Smith one of the bravest men I’ve seen

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As the hotly anticipated series between Australia and South Africa is being played out down under, let us recall one of these nations’ best encounters.

The SCG, 2009. In the third and final Test, Australia needed two wickets to win the match, with 8.2 overs left. Australia were fancying their chances to win the match by taking the wicket of the last South African pair, Dale Steyn and Makhaya Ntini.

Just then Steyn was caught in the crease lbw from the bowling of Andrew McDonald. The Australian players started to celebrate their win, when a loud cheer and applause broke from from the crowd to a batsman walking from the South African dressing room with a broken hand, to save his team from losing the Test, even though they had already won the series.

Do you remember who that brave hero was?

Australia won the toss and elected to bat, amassing a total of 445. South Africa’s opening pair were in the process of giving a good start to the team, when misfortune struck.

Graeme Smith, trying to defend a delivery off Mitchel Johnson, misjudged the bounce of the pitch and the ball hit his glove, breaking his left hand. He left the crease in pain and was not seen on the field for the next two days.

Chasing a target of 375, South Africa were 8/202. With Graeme Smith injured, Australia were a wicket away from winning the match. But the South African pair of Dale Steyn and Makhaya Ntini resisted them with a partnership of 50 runs in 18 overs.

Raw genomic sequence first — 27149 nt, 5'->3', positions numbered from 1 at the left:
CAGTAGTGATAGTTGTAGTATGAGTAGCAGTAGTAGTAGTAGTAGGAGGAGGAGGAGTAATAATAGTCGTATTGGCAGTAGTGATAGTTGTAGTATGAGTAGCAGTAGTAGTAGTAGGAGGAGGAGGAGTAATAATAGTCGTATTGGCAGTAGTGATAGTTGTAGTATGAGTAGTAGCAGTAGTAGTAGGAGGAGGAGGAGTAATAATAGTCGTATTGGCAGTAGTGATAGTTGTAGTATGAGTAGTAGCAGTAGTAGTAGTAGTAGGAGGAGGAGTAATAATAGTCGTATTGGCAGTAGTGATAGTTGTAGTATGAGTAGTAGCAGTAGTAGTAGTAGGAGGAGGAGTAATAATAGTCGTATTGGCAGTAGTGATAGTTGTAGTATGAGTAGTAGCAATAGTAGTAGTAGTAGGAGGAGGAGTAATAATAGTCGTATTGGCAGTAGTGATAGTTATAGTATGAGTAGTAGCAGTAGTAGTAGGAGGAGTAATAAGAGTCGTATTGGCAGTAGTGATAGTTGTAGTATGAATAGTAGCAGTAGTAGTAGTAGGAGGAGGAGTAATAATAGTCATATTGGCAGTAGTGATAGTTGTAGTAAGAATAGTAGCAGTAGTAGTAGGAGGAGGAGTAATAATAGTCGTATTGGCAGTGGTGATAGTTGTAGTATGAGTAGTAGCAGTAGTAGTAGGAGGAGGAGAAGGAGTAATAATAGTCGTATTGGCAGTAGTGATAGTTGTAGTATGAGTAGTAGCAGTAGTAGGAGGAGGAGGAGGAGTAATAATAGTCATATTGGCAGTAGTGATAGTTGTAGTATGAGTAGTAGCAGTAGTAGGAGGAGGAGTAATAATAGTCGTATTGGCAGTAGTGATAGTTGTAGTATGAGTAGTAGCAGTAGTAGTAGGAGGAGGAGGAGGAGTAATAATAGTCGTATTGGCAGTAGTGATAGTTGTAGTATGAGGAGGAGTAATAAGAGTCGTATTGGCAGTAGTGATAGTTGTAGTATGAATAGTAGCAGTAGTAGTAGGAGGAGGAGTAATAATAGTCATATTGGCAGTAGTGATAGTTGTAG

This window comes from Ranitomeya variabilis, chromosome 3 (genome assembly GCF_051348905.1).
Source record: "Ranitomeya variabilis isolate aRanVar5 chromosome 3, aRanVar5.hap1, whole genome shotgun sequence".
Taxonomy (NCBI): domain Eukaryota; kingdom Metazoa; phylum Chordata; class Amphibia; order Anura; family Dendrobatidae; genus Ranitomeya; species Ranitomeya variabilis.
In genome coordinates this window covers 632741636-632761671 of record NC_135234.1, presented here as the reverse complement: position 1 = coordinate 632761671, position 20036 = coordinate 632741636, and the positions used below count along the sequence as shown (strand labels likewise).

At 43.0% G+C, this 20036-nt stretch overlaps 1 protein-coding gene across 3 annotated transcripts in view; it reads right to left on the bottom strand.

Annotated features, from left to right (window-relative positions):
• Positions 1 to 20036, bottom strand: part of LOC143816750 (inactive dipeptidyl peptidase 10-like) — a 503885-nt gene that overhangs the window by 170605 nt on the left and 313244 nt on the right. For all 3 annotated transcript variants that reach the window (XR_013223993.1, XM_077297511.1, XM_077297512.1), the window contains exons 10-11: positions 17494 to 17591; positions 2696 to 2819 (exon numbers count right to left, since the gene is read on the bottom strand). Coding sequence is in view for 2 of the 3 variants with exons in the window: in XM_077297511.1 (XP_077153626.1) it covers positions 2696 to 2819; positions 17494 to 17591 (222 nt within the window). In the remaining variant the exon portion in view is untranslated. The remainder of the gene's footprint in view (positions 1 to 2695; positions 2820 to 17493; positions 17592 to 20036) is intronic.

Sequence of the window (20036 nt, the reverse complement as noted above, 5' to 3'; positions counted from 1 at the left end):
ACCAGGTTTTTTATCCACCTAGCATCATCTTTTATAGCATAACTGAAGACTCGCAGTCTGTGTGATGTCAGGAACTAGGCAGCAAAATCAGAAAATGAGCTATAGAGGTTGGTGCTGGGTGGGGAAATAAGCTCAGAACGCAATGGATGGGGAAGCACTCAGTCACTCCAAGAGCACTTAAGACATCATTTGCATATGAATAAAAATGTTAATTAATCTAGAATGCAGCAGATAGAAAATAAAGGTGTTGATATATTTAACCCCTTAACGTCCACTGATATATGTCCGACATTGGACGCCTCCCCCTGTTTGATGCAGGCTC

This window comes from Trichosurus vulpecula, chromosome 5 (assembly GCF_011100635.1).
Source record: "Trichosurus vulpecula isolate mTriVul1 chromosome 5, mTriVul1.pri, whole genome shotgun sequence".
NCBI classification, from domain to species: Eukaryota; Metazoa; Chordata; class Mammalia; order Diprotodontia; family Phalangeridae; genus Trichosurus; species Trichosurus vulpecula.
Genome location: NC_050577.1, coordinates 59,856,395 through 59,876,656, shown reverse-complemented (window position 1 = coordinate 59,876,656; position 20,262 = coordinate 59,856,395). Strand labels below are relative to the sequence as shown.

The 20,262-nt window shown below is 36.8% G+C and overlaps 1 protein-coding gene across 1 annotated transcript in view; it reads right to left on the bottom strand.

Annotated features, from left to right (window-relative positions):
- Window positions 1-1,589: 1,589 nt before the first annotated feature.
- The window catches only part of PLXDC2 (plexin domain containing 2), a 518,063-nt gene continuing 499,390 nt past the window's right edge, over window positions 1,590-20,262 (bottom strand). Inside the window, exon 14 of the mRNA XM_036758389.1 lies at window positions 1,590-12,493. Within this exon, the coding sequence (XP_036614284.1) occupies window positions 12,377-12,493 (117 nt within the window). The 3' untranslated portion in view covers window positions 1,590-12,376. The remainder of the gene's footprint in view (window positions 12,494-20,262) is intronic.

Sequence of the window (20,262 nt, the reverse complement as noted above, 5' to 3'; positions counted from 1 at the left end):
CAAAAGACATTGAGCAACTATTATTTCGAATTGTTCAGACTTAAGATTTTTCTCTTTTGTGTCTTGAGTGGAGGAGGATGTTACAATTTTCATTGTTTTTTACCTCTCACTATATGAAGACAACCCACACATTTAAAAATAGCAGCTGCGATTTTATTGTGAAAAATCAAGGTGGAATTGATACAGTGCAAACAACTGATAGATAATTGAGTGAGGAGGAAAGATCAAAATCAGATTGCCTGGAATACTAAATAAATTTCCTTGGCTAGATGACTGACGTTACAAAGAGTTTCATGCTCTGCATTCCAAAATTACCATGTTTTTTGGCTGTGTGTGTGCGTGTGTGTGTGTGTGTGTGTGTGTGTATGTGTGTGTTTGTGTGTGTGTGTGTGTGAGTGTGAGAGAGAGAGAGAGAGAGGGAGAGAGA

After McDonald took Steyn’s wicket, the Australians started to enjoy the victory, when the crowd rose from their seats to pay respect to the South African skipper. Having received an injection of his own blood into his right elbow, Smith was walking from the dressing room to save the match for his team, the cast removed from his fractured left hand.

Smith, being roared to the centre, tried to block out the pain, but it was there whenever he defended. It was visible, seeing the movement of the bat after the ball hit.

Leaving the balls was easier for him, so Australia introduced Doug Bollinger and Johnson, both whom were bowling above 140kmph.

Smith faced 17 agonizing deliveries to save the match, but he was undone by an in-swinging delivery from Mitchell Johnson – the man who broke his hand finally taking his wicket – with 11 balls left for the day.

Smith said to the media he was not even ready to play as he had not brought his kit for the day. As he thought situation demanded, he borrowed a shirt from Jacques Kallis, lowers from Paul Harris, while Dale Steyn tied his shoes for him.

He was not in a position to wear his usual glove, so he wore a special-made glove and braced himself to play an innings which may have made his injury worse.

But he was never worried about that. He always wanted to give 100%, such was his passion for cricket and his beloved nation. He was in such pain that he was not able to tap his partner with his left hand.

Smith said after, “I just decided to give it my best shot, If I got a first-baller, at least I tried, that was what was going through my head. There was a lot of pain, I’d just had injections in my elbow and this [his hand] is obviously not very friendly at the moment, but I was grateful I never got another knock on either part of my body.”

It says so much about his character that, having won the series, he still wanted to deny Australia any success.

It also says so much about his love for the sport of cricket and his willingness to give his best for his team without considering the pain and sacrifice for himself.

Graeme Smith is one of the bravest players I have ever seen, I rate him among greats, and this innings of just 17 balls for three runs is one of his best.

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